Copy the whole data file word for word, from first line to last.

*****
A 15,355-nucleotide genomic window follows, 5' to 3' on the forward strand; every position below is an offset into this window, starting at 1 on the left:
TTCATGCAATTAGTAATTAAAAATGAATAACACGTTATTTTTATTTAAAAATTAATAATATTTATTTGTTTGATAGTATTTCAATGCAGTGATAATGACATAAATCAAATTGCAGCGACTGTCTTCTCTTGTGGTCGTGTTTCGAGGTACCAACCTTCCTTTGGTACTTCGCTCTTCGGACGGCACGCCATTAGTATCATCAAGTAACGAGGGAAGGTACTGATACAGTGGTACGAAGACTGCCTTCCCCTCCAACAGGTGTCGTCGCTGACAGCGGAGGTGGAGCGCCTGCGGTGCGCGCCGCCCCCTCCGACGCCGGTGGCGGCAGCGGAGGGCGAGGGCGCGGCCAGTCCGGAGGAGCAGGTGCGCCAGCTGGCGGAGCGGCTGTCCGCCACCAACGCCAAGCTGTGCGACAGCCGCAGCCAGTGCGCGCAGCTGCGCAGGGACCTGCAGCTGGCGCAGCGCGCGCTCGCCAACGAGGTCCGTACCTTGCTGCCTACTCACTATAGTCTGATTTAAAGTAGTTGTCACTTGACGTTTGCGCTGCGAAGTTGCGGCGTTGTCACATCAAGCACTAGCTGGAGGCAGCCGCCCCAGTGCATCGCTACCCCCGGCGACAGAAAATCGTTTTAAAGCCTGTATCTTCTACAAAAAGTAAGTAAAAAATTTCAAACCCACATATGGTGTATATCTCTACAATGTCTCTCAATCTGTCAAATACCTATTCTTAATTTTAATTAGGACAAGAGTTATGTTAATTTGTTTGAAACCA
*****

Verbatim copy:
A 15,355-nucleotide genomic window follows, 5' to 3' on the forward strand; every position below is an offset into this window, starting at 1 on the left:
TTCATGCAATTAGTAATTAAAAATGAATAACACGTTATTTTTATTTAAAAATTAATAATATTTATTTGTTTGATAGTATTTCAATGCAGTGATAATGACATAAATCAAATTGCAGCGACTGTCTTCTCTTGTGGTCGTGTTTCGAGGTACCAACCTTCCTTTGGTACTTCGCTCTTCGGACGGCACGCCATTAGTATCATCAAGTAACGAGGGAAGGTACTGATACAGTGGTACGAAGACTGCCTTCCCCTCCAACAGGTGTCGTCGCTGACAGCGGAGGTGGAGCGCCTGCGGTGCGCGCCGCCCCCTCCGACGCCGGTGGCGGCAGCGGAGGGCGAGGGCGCGGCCAGTCCGGAGGAGCAGGTGCGCCAGCTGGCGGAGCGGCTGTCCGCCACCAACGCCAAGCTGTGCGACAGCCGCAGCCAGTGCGCGCAGCTGCGCAGGGACCTGCAGCTGGCGCAGCGCGCGCTCGCCAACGAGGTCCGTACCTTGCTGCCTACTCACTATAGTCTGATTTAAAGTAGTTGTCACTTGACGTTTGCGCTGCGAAGTTGCGGCGTTGTCACATCAAGCACTAGCTGGAGGCAGCCGCCCCAGTGCATCGCTACCCCCGGCGACAGAAAATCGTTTTAAAGCCTGTATCTTCTACAAAAAGTAAGTAAAAAATTTCAAACCCACATATGGTGTATATCTCTACAATGTCTCTCAATCTGTCAAATACCTATTCTTAATTTTAATTAGGACAAGAGTTATGTTAATTTGTTTGAAACCA